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VANCOUVER, WA-A new City Hall next to Clark County’s planned new Public Service Center is the latest plan for accommodating the city’s expanding services without breaking the budget. Moreover, it’s the least expensive, and it’s not a bad idea to have the major city and county services adjacent each other.

Originally, the plan was to build a city hall that could fit all city employees under one roof. Then again, the plan was also to build it on the historic Academy school block, and include a new Downtown branch for the Fort Vancouver Regional Library in the designs. City officials say the plan is the result of being more prudent with the available cash in the city’s budget. The city should still be able to get out from under some $900,000 in annual lease fees, but it will require a friendly game of musical buildings similar to what the county is planning as a result of its proposed new building, which would save the county even more in lease fees than the city.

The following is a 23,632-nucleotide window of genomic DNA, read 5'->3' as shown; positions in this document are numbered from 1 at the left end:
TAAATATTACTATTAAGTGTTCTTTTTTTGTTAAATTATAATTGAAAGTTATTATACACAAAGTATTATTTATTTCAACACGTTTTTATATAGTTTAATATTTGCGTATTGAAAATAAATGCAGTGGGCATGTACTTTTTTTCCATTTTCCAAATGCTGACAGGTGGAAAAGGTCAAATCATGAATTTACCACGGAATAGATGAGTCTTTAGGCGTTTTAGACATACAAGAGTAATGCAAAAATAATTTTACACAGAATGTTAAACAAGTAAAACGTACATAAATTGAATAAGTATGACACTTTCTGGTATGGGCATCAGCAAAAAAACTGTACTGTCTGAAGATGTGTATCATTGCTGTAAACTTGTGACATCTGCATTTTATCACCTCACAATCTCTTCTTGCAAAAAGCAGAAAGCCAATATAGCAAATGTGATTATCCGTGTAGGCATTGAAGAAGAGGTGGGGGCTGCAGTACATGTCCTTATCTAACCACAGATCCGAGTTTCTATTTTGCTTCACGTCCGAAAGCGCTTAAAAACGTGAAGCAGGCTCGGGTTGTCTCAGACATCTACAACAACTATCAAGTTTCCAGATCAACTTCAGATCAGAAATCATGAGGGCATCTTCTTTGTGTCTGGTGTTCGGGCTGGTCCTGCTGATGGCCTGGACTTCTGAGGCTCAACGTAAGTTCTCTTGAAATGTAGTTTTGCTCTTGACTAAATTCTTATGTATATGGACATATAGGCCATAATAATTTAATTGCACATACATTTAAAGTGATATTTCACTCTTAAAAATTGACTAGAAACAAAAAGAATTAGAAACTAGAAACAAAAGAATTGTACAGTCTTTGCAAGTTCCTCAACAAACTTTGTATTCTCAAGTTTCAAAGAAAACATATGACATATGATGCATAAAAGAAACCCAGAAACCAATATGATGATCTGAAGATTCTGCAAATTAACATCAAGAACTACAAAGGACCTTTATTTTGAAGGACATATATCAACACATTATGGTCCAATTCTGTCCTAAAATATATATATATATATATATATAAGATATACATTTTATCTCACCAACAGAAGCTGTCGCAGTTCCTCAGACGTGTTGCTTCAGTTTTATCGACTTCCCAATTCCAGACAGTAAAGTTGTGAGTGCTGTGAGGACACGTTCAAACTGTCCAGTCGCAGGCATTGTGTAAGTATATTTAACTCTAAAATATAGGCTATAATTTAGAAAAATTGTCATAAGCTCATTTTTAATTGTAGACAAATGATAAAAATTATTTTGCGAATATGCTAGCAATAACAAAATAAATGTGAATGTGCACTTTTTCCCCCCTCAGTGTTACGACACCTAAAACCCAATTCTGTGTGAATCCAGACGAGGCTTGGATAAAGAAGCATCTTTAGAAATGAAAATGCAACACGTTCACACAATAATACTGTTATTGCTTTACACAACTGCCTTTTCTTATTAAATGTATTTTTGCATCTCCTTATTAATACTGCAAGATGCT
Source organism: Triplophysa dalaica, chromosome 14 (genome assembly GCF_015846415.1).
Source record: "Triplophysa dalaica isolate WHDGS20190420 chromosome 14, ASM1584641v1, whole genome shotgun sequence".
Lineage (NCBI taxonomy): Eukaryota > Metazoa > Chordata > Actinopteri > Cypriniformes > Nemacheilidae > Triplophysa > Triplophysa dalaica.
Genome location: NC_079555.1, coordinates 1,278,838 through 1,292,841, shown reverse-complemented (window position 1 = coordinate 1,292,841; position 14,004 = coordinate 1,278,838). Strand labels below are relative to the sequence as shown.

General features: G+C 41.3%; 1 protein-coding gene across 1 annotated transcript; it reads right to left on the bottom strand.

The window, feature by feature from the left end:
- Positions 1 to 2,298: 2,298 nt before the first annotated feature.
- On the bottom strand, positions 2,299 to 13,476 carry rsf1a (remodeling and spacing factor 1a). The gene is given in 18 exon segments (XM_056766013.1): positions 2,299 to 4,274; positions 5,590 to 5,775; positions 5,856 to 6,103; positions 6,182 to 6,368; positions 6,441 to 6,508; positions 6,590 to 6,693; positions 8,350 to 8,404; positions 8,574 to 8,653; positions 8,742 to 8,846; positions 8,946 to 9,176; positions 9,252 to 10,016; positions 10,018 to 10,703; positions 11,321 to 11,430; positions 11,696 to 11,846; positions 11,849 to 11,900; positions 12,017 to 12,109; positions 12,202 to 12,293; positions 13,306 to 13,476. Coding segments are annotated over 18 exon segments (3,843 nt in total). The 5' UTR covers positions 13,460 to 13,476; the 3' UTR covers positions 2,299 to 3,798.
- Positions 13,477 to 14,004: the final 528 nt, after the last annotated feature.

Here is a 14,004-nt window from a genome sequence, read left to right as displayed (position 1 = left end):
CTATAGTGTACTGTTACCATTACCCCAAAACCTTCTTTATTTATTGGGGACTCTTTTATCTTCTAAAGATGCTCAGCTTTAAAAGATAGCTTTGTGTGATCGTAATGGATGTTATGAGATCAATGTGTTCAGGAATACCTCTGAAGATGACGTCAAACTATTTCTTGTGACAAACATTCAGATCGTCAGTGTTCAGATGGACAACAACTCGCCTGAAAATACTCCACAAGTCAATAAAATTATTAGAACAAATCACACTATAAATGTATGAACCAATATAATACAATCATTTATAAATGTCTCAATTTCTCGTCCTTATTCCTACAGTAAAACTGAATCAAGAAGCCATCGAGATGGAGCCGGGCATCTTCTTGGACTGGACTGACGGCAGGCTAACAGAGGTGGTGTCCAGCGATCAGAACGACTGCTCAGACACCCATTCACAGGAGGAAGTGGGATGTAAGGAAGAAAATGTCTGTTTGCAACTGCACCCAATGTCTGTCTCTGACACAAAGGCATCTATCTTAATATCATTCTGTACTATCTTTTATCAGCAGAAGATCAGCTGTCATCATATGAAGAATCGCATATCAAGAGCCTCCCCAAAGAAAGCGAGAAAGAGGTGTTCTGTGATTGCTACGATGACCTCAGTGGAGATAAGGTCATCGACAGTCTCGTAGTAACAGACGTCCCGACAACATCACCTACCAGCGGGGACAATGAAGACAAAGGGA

The would-be development site for both governments is west of Franklin Street and north of 13th Street, and is already owned by the county. When the county’s building is complete in 2002, the treasurer, auditor, assessor and prosecutor’s offices and staffs will move out of the courthouse to make room for more judges and courtrooms. The prosecutor will be the only one of those agencies not to move into the new building. Instead, it will move into a remodeled Franklin Building, which currently houses the county commissioners and administrative staff, who will join the treasurer, auditor, assessor in the new building.

Assuming the new city hall is built next to the county’s new building, the city’s major offices will move in, and the police department may backfill the old City Hall. And if that happens, the library may move into the police department’s current quarters, and the historical society may move into the library’s existing site on Mill Plain Boulevard. At issue is the fact that the current city hall and police administration building were built in 1966 to support a population 25% of what it is today.

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